Yet through the pain and the inky black come points of light and comprehension. Breakthroughs, revelations, epiphanies, call them what you will. Things that seem so simple and taken for granted every day by the majority of my peers present themselves to me as hurdles to be scaled. Slowly, basic adult life concepts are beginning to come into focus. Actually sitting down and figuring out what the absolute minimum amount of pay we have to achieve in income, to be able to obtain a unit of our own living space and not live with family, for instance. Most of my friends were processing this a good decade or so ago. Not me- I was spending the weekends getting drunk with my boyfriend at Civil War reenactments and the weeks skipping my college classes when they got too boring or when the environment of the school (being where my Dad spent most of his time for several years, before he died) got to be too much for my immature little emotional self to endure.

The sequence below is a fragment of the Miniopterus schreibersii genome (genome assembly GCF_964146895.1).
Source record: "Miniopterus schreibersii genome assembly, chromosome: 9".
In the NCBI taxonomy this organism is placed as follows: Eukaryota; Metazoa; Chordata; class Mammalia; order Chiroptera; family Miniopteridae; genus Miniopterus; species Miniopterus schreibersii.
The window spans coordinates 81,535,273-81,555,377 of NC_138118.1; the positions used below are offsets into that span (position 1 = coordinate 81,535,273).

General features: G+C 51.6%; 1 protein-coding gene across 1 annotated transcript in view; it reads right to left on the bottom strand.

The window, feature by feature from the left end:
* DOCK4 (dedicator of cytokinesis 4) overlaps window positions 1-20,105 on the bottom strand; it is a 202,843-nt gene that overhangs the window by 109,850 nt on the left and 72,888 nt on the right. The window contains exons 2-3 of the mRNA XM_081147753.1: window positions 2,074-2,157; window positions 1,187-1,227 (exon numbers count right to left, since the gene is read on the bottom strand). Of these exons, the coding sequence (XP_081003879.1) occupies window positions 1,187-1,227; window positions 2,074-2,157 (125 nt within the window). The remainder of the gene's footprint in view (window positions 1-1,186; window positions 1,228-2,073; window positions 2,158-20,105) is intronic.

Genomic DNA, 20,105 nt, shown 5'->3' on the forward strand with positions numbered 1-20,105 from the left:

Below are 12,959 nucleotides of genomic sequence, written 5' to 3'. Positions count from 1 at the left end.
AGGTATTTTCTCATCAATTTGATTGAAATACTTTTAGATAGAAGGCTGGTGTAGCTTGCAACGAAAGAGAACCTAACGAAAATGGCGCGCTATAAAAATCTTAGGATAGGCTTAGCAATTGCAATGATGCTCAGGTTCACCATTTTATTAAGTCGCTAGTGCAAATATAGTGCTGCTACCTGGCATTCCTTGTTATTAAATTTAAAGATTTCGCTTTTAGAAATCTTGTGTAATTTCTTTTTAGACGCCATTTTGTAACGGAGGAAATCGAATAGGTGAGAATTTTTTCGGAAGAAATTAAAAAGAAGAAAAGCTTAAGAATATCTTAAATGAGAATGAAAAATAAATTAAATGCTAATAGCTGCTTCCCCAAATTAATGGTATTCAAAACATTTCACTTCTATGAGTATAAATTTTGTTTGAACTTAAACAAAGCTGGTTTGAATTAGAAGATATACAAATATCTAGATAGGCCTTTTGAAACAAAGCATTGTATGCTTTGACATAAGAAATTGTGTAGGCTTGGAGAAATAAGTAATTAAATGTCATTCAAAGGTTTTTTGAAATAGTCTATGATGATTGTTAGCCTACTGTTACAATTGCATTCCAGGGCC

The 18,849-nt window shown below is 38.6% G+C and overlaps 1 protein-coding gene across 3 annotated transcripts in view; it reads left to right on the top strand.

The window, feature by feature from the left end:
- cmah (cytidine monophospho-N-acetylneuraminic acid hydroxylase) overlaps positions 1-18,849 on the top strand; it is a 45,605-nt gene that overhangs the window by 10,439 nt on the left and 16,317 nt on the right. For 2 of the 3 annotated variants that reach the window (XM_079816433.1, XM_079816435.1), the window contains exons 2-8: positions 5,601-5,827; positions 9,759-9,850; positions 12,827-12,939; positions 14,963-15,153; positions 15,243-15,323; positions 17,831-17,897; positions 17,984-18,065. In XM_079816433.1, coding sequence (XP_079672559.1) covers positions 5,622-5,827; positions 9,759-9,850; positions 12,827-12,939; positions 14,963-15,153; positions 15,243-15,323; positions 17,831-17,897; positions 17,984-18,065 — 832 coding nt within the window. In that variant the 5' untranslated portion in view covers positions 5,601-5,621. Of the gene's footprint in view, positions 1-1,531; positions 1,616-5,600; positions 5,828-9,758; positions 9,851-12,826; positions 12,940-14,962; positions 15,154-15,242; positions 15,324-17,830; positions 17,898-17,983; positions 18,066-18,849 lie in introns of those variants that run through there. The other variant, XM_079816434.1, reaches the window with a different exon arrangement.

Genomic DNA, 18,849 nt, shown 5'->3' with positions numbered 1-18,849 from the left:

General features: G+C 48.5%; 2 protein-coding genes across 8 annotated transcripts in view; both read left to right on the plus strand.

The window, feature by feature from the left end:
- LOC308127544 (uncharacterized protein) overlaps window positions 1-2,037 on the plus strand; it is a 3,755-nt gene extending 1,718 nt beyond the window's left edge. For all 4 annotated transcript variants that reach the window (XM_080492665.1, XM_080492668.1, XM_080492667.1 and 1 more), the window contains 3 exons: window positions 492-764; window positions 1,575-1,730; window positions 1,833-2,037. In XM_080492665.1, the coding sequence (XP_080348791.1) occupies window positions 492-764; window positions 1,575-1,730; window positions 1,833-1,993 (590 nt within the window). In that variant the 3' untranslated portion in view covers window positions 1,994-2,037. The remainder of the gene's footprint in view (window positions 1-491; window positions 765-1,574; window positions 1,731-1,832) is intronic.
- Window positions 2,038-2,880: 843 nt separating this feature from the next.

[Just to clarify, I didn't flunk out of college. I made straight "A"s when I actually attended class. In my third year, it did become apparent that the school administration (the 4th in 3 years) had no idea who I was or who actually promised me that scholarship (that would be the president of the school in administration #1, but administration #4 seemed to have no idea who that was or how to contact him). So they told me I could pay for my last year ($25k. I didn't exactly have that floating around in the couch cushions...) or leave. So I left. But I didn't flunk out.]